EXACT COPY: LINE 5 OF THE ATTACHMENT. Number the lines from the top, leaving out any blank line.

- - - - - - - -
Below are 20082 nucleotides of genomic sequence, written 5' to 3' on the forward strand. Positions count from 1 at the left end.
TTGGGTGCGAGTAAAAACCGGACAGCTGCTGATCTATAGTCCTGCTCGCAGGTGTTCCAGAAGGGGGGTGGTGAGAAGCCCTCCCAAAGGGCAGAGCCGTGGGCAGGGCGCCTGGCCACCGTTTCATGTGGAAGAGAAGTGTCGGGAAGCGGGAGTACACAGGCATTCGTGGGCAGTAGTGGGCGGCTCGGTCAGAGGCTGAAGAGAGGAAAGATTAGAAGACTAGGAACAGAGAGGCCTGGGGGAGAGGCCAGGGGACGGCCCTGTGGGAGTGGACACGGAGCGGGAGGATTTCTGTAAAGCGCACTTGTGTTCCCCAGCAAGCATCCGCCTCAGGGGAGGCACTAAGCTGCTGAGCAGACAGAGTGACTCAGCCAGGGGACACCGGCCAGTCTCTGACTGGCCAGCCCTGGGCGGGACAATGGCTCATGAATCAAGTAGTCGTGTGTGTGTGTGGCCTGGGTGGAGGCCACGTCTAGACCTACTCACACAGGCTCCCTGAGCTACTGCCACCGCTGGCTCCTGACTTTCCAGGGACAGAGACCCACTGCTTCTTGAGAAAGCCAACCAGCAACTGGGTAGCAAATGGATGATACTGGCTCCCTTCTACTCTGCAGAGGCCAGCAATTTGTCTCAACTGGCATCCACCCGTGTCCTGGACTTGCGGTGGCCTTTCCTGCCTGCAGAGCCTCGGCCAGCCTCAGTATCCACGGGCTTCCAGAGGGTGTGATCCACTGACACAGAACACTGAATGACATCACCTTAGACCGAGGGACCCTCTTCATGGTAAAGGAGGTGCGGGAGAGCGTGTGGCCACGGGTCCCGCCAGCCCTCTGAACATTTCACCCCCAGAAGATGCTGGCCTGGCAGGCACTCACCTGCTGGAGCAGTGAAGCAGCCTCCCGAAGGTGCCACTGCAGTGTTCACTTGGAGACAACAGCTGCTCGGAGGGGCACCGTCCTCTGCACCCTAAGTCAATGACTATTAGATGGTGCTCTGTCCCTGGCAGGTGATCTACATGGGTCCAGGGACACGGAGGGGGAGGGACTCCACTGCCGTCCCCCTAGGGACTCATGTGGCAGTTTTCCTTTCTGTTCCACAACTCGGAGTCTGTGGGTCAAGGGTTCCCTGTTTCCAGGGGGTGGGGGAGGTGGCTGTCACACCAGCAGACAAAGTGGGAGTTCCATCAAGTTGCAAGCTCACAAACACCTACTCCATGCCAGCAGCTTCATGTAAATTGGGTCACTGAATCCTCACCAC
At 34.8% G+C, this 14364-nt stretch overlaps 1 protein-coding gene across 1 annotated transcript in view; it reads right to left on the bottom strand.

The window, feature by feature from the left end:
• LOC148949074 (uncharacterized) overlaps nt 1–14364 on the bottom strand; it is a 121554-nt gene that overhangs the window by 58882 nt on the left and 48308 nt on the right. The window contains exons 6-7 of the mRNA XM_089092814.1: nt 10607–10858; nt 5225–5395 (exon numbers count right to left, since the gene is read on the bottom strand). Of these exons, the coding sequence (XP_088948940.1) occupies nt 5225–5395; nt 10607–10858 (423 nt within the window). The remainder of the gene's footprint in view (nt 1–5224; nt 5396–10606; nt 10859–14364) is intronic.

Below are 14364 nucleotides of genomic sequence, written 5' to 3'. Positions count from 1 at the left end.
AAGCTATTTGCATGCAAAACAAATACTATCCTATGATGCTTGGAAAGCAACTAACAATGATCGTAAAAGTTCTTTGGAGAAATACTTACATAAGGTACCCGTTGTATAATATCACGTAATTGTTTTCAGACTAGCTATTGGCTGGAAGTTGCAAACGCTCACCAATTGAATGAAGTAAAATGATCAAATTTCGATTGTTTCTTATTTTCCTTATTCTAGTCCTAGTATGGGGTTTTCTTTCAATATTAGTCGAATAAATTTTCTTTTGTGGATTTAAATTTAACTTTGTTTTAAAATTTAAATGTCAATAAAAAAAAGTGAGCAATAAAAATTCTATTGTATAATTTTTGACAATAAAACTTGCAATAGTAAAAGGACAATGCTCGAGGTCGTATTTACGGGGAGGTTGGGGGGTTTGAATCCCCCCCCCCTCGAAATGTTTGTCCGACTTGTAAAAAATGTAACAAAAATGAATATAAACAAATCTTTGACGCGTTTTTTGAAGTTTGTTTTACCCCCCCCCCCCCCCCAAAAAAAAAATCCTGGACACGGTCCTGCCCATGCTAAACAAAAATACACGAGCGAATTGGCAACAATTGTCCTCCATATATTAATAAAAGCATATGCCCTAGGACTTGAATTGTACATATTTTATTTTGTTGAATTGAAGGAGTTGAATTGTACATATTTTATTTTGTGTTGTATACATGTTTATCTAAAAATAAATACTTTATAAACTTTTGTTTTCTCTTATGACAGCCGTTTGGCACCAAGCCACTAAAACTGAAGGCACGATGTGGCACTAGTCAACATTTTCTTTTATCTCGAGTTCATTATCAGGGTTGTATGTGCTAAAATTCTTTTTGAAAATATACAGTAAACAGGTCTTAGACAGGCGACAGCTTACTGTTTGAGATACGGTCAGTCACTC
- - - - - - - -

• LOC148949074 (uncharacterized) overlaps nt 1–14364 on the bottom strand; it is a 121554-nt gene that overhangs the window by 58882 nt on the left and 48308 nt on the right. The window contains exons 6-7 of the mRNA XM_089092814.1: nt 10607–10858; nt 5225–5395 (exon numbers count right to left, since the gene is read on the bottom strand). Of these exons, the coding sequence (XP_088948940.1) occupies nt 5225–5395; nt 10607–10858 (423 nt within the window). The remainder of the gene's footprint in view (nt 1–5224; nt 5396–10606; nt 10859–14364) is intronic.